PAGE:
When Gawain nervously dives into the water to fetch her head, the strange hue of the water seems like an homage to 1997’s Hercules. In that Disney renaissance classic, the titular hero had to swim through the River of Death in the underworld to save Meg from Hades. Similarly, Gawain is metaphorically wade through the hellish water to return Winifred’s cranium. This mission is the first sign that things in Gawain’s world have changed dramatically.
The Orchestral & Visual Metamorphosis of Gawain’s Terrain
On the trek (unknowingly) to The Lord’s (Joel Edgerton) castle, which is titled ‘Interlude’, we get a glimpse of just how much Gawain’s environment has transformed. The first sign that Gawain has stepped into a new world comes from Daniel Hart’s score. Hart’s compositions in the first third resemble the classic medieval melodies often found in King Arthur’s cinematic adventures. Yet after the previously cited pan sequence, the score shifts to something otherworldly, featuring a choir of ethereal sounding angels. It’s the cacophony of these voices that hint to this environment being some sort of afterlife.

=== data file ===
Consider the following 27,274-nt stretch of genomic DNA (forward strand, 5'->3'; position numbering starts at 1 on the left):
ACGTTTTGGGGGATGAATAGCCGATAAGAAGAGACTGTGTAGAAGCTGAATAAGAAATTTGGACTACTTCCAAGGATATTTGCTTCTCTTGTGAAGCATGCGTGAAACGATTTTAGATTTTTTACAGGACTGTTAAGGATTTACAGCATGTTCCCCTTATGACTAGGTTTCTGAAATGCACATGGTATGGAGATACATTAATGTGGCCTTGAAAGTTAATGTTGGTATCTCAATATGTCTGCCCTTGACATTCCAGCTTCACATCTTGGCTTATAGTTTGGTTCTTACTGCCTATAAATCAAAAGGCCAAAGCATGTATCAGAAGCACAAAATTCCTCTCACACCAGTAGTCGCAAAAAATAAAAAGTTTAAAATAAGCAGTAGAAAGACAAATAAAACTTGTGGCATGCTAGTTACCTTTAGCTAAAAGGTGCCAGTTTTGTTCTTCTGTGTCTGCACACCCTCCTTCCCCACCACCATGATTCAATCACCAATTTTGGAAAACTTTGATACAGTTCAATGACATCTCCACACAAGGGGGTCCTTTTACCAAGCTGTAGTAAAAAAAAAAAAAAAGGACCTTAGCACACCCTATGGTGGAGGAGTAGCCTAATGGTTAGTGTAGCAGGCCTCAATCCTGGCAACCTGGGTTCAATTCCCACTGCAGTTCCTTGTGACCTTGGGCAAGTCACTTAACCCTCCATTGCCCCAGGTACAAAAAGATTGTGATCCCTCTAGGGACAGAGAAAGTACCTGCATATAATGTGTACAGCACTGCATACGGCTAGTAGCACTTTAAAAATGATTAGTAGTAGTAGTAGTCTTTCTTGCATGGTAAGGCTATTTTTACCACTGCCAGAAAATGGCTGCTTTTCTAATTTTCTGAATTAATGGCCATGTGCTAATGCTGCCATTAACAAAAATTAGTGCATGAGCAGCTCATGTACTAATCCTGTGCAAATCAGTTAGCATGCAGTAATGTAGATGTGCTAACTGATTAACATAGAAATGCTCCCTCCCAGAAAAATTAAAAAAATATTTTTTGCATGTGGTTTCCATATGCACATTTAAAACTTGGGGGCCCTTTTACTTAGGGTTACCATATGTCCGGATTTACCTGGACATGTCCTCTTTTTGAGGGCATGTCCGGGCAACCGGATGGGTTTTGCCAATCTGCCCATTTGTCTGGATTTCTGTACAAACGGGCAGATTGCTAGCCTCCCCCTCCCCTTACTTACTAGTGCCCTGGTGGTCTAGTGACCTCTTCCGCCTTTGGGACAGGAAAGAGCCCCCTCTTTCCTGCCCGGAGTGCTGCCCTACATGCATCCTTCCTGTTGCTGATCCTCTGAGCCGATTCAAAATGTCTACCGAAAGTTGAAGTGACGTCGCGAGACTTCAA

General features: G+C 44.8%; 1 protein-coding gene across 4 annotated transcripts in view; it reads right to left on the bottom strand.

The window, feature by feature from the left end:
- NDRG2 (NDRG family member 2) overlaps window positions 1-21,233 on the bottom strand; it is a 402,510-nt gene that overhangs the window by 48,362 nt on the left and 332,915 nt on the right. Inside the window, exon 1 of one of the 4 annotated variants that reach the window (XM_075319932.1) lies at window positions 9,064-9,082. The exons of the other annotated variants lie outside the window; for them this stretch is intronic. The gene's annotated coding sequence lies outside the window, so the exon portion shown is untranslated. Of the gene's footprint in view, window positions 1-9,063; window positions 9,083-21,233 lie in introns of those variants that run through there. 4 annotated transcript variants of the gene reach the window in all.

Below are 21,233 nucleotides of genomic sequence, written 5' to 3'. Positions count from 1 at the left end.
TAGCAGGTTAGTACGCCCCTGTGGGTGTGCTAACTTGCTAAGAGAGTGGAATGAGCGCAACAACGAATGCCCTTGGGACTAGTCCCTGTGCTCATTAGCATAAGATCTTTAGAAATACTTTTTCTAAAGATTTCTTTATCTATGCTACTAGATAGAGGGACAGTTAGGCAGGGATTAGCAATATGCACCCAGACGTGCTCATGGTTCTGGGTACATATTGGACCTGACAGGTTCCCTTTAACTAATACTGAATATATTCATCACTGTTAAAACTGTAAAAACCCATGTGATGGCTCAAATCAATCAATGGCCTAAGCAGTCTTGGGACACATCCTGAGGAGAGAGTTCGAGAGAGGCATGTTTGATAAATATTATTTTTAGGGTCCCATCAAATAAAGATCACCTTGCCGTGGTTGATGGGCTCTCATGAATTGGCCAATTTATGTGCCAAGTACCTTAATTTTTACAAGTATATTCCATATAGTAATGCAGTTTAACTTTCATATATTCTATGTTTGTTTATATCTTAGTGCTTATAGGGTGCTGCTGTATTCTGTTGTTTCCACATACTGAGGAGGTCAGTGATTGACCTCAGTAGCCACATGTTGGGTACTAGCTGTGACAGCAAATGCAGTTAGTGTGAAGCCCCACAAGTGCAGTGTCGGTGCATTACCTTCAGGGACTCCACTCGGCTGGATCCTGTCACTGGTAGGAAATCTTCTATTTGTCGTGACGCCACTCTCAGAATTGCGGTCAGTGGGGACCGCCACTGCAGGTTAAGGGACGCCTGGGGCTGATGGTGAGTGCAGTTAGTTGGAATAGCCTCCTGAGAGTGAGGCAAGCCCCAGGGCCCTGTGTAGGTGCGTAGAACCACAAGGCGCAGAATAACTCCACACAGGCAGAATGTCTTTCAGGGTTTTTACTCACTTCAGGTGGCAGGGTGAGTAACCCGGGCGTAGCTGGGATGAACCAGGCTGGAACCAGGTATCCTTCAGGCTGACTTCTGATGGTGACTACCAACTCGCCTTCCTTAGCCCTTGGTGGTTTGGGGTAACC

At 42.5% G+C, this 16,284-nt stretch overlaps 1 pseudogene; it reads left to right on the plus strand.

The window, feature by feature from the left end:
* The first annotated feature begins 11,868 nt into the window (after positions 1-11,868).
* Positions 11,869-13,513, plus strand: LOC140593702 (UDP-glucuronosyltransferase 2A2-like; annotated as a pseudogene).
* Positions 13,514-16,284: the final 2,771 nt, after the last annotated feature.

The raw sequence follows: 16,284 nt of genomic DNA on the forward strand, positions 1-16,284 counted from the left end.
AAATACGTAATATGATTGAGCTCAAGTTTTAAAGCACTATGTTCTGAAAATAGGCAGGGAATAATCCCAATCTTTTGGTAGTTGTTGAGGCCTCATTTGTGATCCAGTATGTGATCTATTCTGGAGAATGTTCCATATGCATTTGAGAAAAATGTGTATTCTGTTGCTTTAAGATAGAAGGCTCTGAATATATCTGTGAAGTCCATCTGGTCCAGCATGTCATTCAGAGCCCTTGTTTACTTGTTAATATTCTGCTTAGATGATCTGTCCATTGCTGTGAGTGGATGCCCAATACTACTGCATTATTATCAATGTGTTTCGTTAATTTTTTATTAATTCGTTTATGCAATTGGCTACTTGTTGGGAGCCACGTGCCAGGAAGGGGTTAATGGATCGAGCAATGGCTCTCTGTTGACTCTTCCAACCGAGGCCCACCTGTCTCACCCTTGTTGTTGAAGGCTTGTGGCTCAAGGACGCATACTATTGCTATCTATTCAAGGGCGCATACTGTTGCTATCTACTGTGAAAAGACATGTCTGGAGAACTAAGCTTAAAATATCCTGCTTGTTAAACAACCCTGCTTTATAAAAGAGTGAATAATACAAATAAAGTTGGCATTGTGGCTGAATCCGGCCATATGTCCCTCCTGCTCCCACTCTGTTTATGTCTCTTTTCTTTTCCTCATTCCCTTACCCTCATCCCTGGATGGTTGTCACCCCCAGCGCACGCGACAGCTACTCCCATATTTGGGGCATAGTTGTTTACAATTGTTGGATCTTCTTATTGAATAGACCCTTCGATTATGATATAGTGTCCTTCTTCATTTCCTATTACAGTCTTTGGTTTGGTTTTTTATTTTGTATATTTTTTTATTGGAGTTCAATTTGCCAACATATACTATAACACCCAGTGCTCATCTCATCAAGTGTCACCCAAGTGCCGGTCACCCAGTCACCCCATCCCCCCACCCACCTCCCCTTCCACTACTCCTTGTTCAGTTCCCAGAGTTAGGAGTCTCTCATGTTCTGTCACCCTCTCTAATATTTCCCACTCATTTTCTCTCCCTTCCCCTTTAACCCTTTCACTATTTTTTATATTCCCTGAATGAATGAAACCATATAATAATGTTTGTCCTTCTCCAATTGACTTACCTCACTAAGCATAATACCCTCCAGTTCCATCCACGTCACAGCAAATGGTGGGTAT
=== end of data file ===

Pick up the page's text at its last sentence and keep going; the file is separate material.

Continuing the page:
The physical environment also gives clues that Gawain could be stuck in purgatory. In the latter two-thirds of The Green Knight, every land that Gawain traverse is enveloped in heavy fog. This creates a hazy, dreamlike surrounding that further lends credence that Gawain is in a otherworldly territory.
Additionally, while there are noticable areas of greenery and natural beauty before Gawain’s death, the landscape after is dead and decaying. The forestry is barren, save for a few poisonous mushrooms.
The same can be said for any sort of wildlife. Lowery highlights animals throughout the first 45 minutes of The Green Knight, going so far as to prominently focus on them throughout the opening credits. The creatures are such a recurring image in the first third of the film that they create an absent presence through the rest of Gawain’s journey.
One possible reasoning for their absence comes from The Bible. Ecclesiastics 3:20 says, “All go unto one place; all are of the dust, and all turn to dust again.” Essentially, since animals cannot follow a path to redemption like Gawain, they follow a cycle of decomposition and reincarnation. Therefore, there is no heaven, hell, or purgatory for animals, thus explaining their disappearance from the world of The Green Knight.